I happen to have parents educated at Harvard and Sarah Lawrence College. My great-grandfather was one of the first blacks to graduate Harvard, and was the founder of the largest black insurance company in the midwest (except I think he was mostly Native, but that's another story). He sent his son, my grandfather to the University of Chicago, where he graduated with a law degree. My other grandfather was a newspaper editor and a social worker. My mom got to tour Europe as a teenager, had her own horse, her own car, went to private school. My parents got married and lived in Rome for a year. I come from three generations of educated African Americans (on my mother's side--my father's side was barely educated, but most of them could have passed for white, and some of them did). And I honestly believe that this is the only thing that separates me from most of the AA people I know.

My father took us out of this country when we were babies because he didn't want us to grow up in a country where we were the minority. When I came back to America, I felt I belonged here, because I *knew* I didn't belong to Jamaica. But I've seen other countries, how other places operate. I often feel like a cultural infiltrator, because I can make myself comfortable on either side of the divide. I know how to speak both languages. I'm not easily intimidated. Mostly because I didn't grow up here--and thanks to my father--I do know that there are places where the majority is of African descent, and so I didn't grow up feeling "out of place". I also have been taught that there is no such thing as "race" and it really comes down to economics.

There has always been slavery, there has always been one group of people oppressing another. It was usually tribal, or war-related. This is the first country that used God and the government to grant certain rights to some people by virtue of skin color, and to strip others. And it was done to justify slavery, because good Christians had to justify the enslavement of other people, and they needed cheap labor. But they told *us* it was because we were inferior, that we were subhuman. And then they set us free (and not out of love, but because of politics) and left a whole bunch of us to our own devices.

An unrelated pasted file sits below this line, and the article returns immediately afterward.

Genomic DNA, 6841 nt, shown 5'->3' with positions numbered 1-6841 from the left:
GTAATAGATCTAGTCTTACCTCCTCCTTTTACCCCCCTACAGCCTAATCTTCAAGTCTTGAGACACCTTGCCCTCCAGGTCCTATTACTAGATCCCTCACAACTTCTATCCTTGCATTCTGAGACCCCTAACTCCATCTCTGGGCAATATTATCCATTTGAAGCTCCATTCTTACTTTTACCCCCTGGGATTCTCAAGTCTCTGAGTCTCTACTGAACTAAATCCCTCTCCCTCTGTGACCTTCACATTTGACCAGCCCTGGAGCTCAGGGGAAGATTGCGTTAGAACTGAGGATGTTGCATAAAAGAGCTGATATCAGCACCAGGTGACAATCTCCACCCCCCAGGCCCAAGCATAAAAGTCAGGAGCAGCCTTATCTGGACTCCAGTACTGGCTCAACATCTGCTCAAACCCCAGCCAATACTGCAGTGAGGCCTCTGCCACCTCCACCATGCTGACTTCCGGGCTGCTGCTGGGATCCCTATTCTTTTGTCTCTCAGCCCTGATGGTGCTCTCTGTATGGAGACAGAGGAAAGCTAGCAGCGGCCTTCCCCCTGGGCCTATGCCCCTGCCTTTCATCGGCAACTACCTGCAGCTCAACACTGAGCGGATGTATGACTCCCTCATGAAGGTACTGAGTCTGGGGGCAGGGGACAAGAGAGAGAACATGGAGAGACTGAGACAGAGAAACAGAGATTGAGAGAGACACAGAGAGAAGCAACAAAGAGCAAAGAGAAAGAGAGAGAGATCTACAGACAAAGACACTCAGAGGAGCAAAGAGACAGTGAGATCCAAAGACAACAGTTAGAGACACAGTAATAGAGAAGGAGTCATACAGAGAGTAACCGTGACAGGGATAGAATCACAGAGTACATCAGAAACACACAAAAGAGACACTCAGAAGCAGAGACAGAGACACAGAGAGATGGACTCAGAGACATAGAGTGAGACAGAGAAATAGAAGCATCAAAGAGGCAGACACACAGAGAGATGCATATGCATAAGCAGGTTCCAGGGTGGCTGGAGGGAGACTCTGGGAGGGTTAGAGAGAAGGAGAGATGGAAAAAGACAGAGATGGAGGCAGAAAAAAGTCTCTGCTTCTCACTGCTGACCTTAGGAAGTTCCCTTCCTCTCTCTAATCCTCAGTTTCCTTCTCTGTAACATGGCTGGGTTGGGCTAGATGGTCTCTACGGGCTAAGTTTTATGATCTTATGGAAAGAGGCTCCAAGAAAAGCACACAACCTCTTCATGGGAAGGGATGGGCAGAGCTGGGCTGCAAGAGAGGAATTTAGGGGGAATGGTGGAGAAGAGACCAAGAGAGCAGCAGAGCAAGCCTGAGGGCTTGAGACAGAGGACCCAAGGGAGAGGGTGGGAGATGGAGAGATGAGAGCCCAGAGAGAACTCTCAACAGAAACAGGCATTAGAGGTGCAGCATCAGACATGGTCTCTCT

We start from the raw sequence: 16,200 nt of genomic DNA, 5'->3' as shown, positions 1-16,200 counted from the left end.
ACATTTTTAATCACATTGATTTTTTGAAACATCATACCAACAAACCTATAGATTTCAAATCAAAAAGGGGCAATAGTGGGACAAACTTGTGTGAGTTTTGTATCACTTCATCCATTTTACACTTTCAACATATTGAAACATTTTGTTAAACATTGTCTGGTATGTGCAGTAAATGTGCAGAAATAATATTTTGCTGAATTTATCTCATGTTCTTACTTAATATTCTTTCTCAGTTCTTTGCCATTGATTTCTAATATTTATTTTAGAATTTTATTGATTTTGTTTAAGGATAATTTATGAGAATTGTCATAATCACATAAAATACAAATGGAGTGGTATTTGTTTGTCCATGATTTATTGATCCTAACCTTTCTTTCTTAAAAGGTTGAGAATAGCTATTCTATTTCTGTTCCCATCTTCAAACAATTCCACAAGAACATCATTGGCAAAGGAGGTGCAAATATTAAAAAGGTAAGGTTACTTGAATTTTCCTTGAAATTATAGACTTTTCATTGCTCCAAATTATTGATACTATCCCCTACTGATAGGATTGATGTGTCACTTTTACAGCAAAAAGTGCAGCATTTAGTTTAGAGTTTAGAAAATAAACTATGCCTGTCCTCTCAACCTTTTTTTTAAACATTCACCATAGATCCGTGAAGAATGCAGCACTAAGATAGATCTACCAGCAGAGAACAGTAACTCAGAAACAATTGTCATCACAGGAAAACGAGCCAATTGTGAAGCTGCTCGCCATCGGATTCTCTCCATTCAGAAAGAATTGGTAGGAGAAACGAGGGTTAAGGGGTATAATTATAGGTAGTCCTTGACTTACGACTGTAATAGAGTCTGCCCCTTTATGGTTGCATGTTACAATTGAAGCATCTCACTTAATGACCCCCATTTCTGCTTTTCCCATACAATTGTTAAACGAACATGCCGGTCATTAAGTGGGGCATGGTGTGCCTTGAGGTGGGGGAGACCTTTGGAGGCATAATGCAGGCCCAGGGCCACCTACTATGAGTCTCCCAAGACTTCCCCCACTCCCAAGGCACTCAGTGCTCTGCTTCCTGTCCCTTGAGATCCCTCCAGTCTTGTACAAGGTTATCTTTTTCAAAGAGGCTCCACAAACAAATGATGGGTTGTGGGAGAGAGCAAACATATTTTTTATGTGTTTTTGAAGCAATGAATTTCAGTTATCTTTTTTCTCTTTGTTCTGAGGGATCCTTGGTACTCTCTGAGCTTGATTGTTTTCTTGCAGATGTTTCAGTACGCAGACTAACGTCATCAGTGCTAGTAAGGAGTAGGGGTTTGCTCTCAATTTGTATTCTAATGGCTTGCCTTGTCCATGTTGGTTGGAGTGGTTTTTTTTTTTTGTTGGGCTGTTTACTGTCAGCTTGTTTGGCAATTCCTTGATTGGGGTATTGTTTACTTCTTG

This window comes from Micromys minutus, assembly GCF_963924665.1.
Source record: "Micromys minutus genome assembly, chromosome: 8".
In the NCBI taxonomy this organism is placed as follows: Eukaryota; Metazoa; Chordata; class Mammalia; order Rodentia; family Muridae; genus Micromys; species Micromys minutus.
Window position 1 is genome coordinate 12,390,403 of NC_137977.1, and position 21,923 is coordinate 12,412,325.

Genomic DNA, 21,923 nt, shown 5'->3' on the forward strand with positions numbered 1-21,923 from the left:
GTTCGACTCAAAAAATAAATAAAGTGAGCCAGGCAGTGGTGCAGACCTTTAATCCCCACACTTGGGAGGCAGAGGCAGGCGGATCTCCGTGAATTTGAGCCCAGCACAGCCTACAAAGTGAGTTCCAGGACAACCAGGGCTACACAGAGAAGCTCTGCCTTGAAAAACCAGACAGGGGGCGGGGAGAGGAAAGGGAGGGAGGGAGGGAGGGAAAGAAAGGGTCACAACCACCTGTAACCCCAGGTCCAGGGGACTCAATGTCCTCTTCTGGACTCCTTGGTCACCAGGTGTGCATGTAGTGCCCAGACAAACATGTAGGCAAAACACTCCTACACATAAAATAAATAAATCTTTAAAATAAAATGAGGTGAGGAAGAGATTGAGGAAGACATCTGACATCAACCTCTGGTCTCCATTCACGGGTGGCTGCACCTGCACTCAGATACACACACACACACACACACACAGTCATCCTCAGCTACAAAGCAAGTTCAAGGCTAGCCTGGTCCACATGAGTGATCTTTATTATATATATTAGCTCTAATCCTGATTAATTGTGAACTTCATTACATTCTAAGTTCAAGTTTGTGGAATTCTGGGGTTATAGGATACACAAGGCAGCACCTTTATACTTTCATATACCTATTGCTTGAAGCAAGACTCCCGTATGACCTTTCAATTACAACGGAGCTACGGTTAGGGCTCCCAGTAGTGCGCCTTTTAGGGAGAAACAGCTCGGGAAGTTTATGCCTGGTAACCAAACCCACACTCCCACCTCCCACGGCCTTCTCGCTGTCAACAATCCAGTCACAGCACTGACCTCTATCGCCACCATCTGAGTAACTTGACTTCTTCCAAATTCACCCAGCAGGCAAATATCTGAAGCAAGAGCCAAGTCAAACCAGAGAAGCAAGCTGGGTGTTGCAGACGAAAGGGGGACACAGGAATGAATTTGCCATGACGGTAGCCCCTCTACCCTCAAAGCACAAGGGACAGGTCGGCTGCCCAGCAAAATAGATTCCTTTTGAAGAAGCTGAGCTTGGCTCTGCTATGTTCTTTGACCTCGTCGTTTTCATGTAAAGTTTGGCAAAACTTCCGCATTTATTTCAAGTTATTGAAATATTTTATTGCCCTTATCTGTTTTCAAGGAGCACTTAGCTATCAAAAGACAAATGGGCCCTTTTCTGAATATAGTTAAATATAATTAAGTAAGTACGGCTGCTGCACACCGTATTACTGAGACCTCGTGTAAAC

And this is why I'm angry. I'm angry because people have come to assume that people *want* to live in severe, mind-boggling poverty. And they often assume that blacks want to live this way, and people forget to mention the severe, mind-boggling poverty in the backwoods and mountains of America, where the population is white. They don't even say that about the Natives, on the reservations (that they want to live this way). Can at least admit to putting them there.

And they don't understand that there are basic cultural differences between African Americans and Caucasians that make that transition difficult. What one person perceives as "shifty eyed" is another person feeling very uncomfortable staring. What one person perceives as "shuffling" is another's acute discomfort at being in an unfamiliar environment. What one person perceives as not being able to "speak right" is another person's creole, a pidgin English that grows and changes as the times change. People are sprung out of their neighborhoods and are expected to suddenly walk and talk like they're in Rome, but they have never been taught how to. I speak "Ebonics" with the best of them when I'm in Harlem, although the language is constantly changing and there are words now that I have no idea what they mean. My tone of voice changes, my inflections change, my diction changes. My body language changes. As a little girl I spoke fluent French, and then fluent Jamaican patois, and my mind "clicks over" when I'm in Harlem the same way it used to when I spoke French or patois. But I *know* how to speak standard English, because my parents taught me how. The Diva knows how to speak standard English because we taught her how. When she's with her friends, *I* don't even understand her.

There is no such thing as race, yet there is racism, and minorities feed into it and practice it just like white people do. It's not that we are blameless, because we're not. I know that black people spend *far* too much time assuming that white people are out to get them. That the system is out to get them. That they will never get ahead by playing by the rules because the rules change. But I understand this mindset because of the relationship with IFKALP. A great many times, the rules *do* change. Every time I go to the foodstamp office, for example, the rules change depending on the worker I get. OTOH, I keep going and doing what I have to do because I make it my business to research things. But see, I know how to use Google. I was taught how to find answers. I was taught to question authority and to make up my own mind about things. I was always amazed by how many people never questioned anything, just accepted what they were told.